Submitted by Ronni Tartlet and Amy Studzienko
On Saturday, June 30, roughly 60 Lopezians of all ages assembled at the intersection of Ferry, Center and Fisherman Bay roads. They stood in the rain, bearing signs of support for families that have been ripped apart after crossing our southern border. Similar marches took place across the nation.
Lopezians came out to express their disgust with the separation of more than 2,000 undocumented children from their families, a feature of Trump’s “zero tolerance” immigration policy (CNN, July 3). After a huge nationwide protest, the administration said it would change course and stop seizing children; but the government is now moving toward a policy of detaining entire families indefinitely. Instead of being released to await the outcome of their claims, immigrant families are increasingly remaining in jails as their cases grind slowly through the court system over months or years (The Guardian, July 3). Human rights activists describe this policy as inhumane and cruel. Right here in Tacoma, at the Northwest Detention Center, “some 1,500 immigrants are being held during their asylum review” (Tacoma Weekly, May 5).
Many of these draconian policies were set in motion under the Obama administration, and their brutality is increasing rapidly. Under Trump, immigration arrests rose 41 percent in 2017 over the previous year. Increasingly aggressive raids and mass deportations of otherwise law-abiding, longtime residents fracture immigrant families and sow fear in many communities.
Trump’s budget proposal for 2019 increases Immigration and Customs Enforcement’s funding by nearly a billion dollars (Newsweek, April 12) while slashing food stamps, Medicaid and Section 8 housing assistance, each by more than 20 percent (Washington Post, Feb. 12).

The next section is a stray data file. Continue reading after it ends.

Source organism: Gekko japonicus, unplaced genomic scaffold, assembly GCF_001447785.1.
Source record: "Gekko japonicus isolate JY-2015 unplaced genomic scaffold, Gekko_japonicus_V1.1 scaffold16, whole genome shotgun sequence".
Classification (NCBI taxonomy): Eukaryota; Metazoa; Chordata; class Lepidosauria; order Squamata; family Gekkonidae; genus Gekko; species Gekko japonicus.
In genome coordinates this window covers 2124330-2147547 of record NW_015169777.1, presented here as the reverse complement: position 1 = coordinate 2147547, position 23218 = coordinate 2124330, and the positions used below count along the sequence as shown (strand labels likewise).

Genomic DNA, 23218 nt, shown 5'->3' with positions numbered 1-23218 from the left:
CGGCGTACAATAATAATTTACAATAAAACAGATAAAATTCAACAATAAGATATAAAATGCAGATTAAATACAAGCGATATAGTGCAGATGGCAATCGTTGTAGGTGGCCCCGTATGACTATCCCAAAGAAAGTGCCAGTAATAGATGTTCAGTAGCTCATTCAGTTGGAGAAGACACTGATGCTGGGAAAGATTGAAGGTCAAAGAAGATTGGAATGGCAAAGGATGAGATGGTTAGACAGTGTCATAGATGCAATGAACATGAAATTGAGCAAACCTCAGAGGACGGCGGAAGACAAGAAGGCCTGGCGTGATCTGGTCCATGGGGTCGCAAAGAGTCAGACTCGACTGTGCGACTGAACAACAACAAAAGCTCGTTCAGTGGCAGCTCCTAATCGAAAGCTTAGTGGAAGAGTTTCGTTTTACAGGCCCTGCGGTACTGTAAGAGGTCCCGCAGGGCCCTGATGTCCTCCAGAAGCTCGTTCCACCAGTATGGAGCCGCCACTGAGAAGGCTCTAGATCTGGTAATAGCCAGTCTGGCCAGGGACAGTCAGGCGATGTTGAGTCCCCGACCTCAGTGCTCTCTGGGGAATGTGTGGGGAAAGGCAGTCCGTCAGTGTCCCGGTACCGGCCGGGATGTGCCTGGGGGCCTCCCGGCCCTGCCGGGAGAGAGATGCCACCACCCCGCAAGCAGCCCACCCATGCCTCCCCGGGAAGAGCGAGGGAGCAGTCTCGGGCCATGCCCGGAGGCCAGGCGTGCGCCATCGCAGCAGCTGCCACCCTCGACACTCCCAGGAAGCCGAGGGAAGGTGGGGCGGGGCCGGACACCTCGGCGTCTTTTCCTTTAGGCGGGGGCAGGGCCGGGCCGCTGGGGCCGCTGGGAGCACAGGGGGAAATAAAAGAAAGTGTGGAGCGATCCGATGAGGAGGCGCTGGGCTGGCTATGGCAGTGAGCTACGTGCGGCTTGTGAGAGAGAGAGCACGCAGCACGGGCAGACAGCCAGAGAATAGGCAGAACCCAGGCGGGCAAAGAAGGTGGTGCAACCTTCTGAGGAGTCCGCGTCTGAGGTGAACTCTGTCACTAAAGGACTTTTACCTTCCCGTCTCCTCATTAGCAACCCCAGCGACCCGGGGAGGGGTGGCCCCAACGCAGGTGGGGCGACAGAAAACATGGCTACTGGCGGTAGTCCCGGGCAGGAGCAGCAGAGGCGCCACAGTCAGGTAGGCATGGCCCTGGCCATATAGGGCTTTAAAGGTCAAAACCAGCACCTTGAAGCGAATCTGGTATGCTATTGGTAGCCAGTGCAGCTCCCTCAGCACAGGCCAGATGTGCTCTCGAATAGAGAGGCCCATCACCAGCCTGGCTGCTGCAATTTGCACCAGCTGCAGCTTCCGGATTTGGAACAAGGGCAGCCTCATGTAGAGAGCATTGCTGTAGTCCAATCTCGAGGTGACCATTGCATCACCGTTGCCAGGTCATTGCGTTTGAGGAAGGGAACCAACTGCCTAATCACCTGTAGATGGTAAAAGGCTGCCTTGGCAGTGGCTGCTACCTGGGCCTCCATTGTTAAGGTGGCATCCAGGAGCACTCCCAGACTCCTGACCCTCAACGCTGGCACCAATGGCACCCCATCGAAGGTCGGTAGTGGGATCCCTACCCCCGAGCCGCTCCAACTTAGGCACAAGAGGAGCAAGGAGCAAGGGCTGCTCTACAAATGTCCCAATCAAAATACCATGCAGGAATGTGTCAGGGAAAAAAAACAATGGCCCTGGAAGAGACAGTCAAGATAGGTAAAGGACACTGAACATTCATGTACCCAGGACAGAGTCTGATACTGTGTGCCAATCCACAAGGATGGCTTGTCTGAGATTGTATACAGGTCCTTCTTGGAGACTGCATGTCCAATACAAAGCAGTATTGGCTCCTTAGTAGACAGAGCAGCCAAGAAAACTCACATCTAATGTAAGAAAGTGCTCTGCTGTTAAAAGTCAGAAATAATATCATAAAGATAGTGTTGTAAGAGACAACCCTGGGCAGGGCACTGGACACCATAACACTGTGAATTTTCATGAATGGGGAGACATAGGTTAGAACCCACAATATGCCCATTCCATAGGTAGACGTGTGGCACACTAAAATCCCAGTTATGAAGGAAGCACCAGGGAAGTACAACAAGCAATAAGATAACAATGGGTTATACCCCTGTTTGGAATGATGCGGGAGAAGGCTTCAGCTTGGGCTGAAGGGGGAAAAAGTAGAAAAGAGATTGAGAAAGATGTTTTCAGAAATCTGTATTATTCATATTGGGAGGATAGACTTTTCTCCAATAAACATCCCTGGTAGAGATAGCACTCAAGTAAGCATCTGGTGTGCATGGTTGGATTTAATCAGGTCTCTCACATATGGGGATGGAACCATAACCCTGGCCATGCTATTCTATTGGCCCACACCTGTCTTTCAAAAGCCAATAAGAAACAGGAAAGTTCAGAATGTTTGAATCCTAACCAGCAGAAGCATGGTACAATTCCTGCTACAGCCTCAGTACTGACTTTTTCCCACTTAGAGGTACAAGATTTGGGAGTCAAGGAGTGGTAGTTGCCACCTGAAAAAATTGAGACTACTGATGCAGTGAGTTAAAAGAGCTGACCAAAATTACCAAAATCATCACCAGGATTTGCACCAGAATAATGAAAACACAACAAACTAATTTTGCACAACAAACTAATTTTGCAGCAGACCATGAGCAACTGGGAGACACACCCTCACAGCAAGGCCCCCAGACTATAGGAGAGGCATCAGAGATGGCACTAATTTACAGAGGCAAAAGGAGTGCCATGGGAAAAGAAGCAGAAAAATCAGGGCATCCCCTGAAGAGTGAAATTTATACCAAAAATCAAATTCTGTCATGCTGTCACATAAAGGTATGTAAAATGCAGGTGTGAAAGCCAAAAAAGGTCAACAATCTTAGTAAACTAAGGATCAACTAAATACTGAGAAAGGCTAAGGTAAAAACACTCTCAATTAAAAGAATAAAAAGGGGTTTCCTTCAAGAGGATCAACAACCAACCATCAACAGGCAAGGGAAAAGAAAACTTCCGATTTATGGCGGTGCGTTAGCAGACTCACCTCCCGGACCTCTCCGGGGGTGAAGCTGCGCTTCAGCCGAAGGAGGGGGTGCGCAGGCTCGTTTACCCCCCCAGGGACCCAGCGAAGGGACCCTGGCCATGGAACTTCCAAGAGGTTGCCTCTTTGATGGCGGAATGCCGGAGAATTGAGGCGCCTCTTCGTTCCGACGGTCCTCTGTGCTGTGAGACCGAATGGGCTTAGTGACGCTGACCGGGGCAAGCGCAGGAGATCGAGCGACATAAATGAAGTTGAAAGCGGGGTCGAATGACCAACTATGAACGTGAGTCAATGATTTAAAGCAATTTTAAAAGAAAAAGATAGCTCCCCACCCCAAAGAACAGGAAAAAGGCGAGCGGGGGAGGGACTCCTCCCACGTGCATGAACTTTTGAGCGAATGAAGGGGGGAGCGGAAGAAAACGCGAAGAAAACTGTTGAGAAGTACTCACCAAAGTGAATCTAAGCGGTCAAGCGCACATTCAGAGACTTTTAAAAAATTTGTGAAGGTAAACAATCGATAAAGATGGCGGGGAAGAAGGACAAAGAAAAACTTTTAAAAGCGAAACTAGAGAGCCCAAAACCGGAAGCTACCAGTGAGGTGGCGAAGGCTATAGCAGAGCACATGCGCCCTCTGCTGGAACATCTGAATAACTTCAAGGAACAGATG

Many Americans — Lopezians included — are seeking to critically examine the role of ICE, and what its currently ballooning power says about our country’s value system.
Anne Sholtz, an exchange student from Germany who studied on Lopez, would like to see more sympathy around people who’ve left their lives, homes and families to try and start over.
Sholtz shared that in Germany, which is also facing unprecedented levels of immigration, the focus is on integrating new residents, rather than imprisoning and deporting people.
She described how she views the experience: “You don’t leave because you want to. You had a life there, but the situation was so bad there that you couldn’t stay. … So you had to go to whole different country where you don’t know anyone and start a new life. I don’t get why families that have been through all of that have to be separated. Children deserve to have parents. They deserve to grow up with their parents.”
Ava Franklin, a student at Lopez School, felt that a lot of the paranoia around undocumented immigrants could be resolved with background checks, and the current cruel processes were superfluous. Sonnette Roberson, also a student at Lopez School, pointed out that when an American wants to move to Mexico it’s easy, and that is a blatant double standard.
Organizations such as RAICES, United We Dream, Skagit Immigrant Rights Council and Seattle’s Northwest Immigrant Rights Project (http://www.nwirp.org) are defending the rights of immigrants and pushing to shift the focus away from enforcement in favor of a more humane system of providing refuge for asylum seekers. The NW Detention Center Resistance holds weekly rallies outside the Northwest Detention Center in Tacoma, where around 1,500 immigrants are currently jailed by ICE.
Lopezians can help by donating to any of these excellent groups. The Huddle table at the Farmers’ Market hosts more literature and collection jars. The AID-NW Welcome Center in Seattle is collecting backpacks and TSA-sized toiletries to give to individuals as they are released from the Tacoma Detention Center. Many allies are joining vigils at the center (1623 J Street, Suite 2, Tacoma) and outside the ICE offices (1000 Second Ave). A similar demonstration in Portland successfully shut down their detention center last week (CBS, June 28). To write to someone locked up at NWDC-Tacoma, visit www.nwdcresistance.org/get-involved.